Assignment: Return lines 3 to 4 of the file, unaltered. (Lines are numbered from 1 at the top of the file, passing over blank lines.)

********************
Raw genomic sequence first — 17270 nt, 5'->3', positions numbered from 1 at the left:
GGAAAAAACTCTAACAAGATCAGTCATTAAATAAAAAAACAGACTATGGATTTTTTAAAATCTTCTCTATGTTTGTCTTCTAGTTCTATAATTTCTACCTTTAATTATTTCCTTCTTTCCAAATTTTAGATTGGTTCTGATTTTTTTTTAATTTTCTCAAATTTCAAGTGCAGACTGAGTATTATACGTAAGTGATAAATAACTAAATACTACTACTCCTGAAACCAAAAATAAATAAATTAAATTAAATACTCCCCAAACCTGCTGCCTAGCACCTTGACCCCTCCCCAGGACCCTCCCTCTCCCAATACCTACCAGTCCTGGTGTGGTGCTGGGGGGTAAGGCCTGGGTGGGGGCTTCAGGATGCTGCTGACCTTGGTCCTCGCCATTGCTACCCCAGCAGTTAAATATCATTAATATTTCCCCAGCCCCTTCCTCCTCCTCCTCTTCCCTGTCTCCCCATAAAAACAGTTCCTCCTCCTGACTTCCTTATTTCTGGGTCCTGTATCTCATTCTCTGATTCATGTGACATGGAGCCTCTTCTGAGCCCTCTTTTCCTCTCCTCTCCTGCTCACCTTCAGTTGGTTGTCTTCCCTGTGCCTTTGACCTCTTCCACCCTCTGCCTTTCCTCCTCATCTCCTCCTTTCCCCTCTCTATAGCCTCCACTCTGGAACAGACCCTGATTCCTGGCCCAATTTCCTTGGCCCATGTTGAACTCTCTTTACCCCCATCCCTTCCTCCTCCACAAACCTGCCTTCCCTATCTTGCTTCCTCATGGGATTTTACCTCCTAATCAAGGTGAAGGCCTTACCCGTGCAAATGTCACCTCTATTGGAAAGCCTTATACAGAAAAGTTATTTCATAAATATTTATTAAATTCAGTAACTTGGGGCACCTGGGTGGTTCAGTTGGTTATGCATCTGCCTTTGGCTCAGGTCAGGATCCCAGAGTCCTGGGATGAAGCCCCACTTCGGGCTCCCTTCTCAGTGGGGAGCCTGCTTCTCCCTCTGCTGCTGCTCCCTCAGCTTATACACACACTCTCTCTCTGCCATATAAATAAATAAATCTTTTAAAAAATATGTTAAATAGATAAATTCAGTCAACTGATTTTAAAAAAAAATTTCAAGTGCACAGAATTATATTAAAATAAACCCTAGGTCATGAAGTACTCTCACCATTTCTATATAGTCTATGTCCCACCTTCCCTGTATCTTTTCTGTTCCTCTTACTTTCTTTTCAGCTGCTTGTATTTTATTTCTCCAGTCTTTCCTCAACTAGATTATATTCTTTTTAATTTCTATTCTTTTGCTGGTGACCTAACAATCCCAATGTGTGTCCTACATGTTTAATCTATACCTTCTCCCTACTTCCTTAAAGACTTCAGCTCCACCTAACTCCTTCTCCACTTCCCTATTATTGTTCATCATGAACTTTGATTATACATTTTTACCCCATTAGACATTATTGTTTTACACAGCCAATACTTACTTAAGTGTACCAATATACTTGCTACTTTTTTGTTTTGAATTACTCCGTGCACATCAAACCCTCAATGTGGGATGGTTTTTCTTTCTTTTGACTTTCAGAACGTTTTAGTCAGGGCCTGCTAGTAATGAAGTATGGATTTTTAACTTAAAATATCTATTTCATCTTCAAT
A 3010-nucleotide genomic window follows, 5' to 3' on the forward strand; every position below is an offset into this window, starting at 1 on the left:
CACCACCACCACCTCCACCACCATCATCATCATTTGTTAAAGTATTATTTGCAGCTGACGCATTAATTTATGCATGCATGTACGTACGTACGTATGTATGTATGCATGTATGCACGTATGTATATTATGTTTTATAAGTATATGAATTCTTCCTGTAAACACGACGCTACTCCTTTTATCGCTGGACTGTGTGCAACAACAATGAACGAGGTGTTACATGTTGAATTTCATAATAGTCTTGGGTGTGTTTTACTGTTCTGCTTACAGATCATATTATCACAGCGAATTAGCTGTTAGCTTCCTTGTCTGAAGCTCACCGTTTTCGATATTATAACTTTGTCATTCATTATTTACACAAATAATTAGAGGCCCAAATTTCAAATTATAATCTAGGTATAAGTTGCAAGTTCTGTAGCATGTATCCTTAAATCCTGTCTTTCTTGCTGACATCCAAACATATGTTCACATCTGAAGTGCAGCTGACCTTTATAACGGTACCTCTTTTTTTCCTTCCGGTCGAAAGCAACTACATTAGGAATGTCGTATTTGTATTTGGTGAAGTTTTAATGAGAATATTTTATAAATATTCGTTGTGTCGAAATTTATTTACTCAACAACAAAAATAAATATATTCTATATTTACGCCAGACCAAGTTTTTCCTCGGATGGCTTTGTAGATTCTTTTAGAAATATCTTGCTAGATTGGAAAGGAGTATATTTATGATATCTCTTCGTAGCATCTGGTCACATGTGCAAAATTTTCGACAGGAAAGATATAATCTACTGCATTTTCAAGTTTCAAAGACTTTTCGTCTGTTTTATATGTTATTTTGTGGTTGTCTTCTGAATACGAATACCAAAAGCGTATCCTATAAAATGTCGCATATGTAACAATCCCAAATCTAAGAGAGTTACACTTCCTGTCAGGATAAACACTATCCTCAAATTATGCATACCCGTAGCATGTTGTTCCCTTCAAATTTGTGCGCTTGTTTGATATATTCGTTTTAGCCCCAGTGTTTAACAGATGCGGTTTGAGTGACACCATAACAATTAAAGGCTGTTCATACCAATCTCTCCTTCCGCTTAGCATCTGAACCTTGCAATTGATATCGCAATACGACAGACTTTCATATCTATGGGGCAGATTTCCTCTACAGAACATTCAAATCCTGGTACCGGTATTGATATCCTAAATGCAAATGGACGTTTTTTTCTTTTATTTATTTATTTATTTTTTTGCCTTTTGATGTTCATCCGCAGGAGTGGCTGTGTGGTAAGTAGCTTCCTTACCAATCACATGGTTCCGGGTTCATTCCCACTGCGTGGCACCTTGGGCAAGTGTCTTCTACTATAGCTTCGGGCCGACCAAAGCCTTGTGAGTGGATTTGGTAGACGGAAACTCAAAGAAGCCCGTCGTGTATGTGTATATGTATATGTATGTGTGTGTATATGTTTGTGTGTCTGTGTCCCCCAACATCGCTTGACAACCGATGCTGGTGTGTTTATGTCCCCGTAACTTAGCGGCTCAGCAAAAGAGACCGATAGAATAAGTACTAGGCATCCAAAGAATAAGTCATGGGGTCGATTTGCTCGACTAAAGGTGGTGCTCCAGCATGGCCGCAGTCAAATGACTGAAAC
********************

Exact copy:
A 3010-nucleotide genomic window follows, 5' to 3' on the forward strand; every position below is an offset into this window, starting at 1 on the left:
CACCACCACCACCTCCACCACCATCATCATCATTTGTTAAAGTATTATTTGCAGCTGACGCATTAATTTATGCATGCATGTACGTACGTACGTATGTATGTATGCATGTATGCACGTATGTATATTATGTTTTATAAGTATATGAATTCTTCCTGTAAACACGACGCTACTCCTTTTATCGCTGGACTGTGTGCAACAACAATGAACGAGGTGTTACATGTTGAATTTCATAATAGTCTTGGGTGTGTTTTACTGTTCTGCTTACAGATCATATTATCACAGCGAATTAGCTGTTAGCTTCCTTGTCTGAAGCTCACCGTTTTCGATATTATAACTTTGTCATTCATTATTTACACAAATAATTAGAGGCCCAAATTTCAAATTATAATCTAGGTATAAGTTGCAAGTTCTGTAGCATGTATCCTTAAATCCTGTCTTTCTTGCTGACATCCAAACATATGTTCACATCTGAAGTGCAGCTGACCTTTATAACGGTACCTCTTTTTTTCCTTCCGGTCGAAAGCAACTACATTAGGAATGTCGTATTTGTATTTGGTGAAGTTTTAATGAGAATATTTTATAAATATTCGTTGTGTCGAAATTTATTTACTCAACAACAAAAATAAATATATTCTATATTTACGCCAGACCAAGTTTTTCCTCGGATGGCTTTGTAGATTCTTTTAGAAATATCTTGCTAGATTGGAAAGGAGTATATTTATGATATCTCTTCGTAGCATCTGGTCACATGTGCAAAATTTTCGACAGGAAAGATATAATCTACTGCATTTTCAAGTTTCAAAGACTTTTCGTCTGTTTTATATGTTATTTTGTGGTTGTCTTCTGAATACGAATACCAAAAGCGTATCCTATAAAATGTCGCATATGTAACAATCCCAAATCTAAGAGAGTTACACTTCCTGTCAGGATAAACACTATCCTCAAATTATGCATACCCGTAGCATGTTGTTCCCTTCAAATTTGTGCGCTTGTTTGATATATTCGTTTTAGCCCCAGTGTTTAACAGATGCGGTTTGAGTGACACCATAACAATTAAAGGCTGTTCATACCAATCTCTCCTTCCGCTTAGCATCTGAACCTTGCAATTGATATCGCAATACGACAGACTTTCATATCTATGGGGCAGATTTCCTCTACAGAACATTCAAATCCTGGTACCGGTATTGATATCCTAAATGCAAATGGACGTTTTTTTCTTTTATTTATTTATTTATTTTTTTGCCTTTTGATGTTCATCCGCAGGAGTGGCTGTGTGGTAAGTAGCTTCCTTACCAATCACATGGTTCCGGGTTCATTCCCACTGCGTGGCACCTTGGGCAAGTGTCTTCTACTATAGCTTCGGGCCGACCAAAGCCTTGTGAGTGGATTTGGTAGACGGAAACTCAAAGAAGCCCGTCGTGTATGTGTATATGTATATGTATGTGTGTGTATATGTTTGTGTGTCTGTGTCCCCCAACATCGCTTGACAACCGATGCTGGTGTGTTTATGTCCCCGTAACTTAGCGGCTCAGCAAAAGAGACCGATAGAATAAGTACTAGGCATCCAAAGAATAAGTCATGGGGTCGATTTGCTCGACTAAAGGTGGTGCTCCAGCATGGCCGCAGTCAAATGACTGAAAC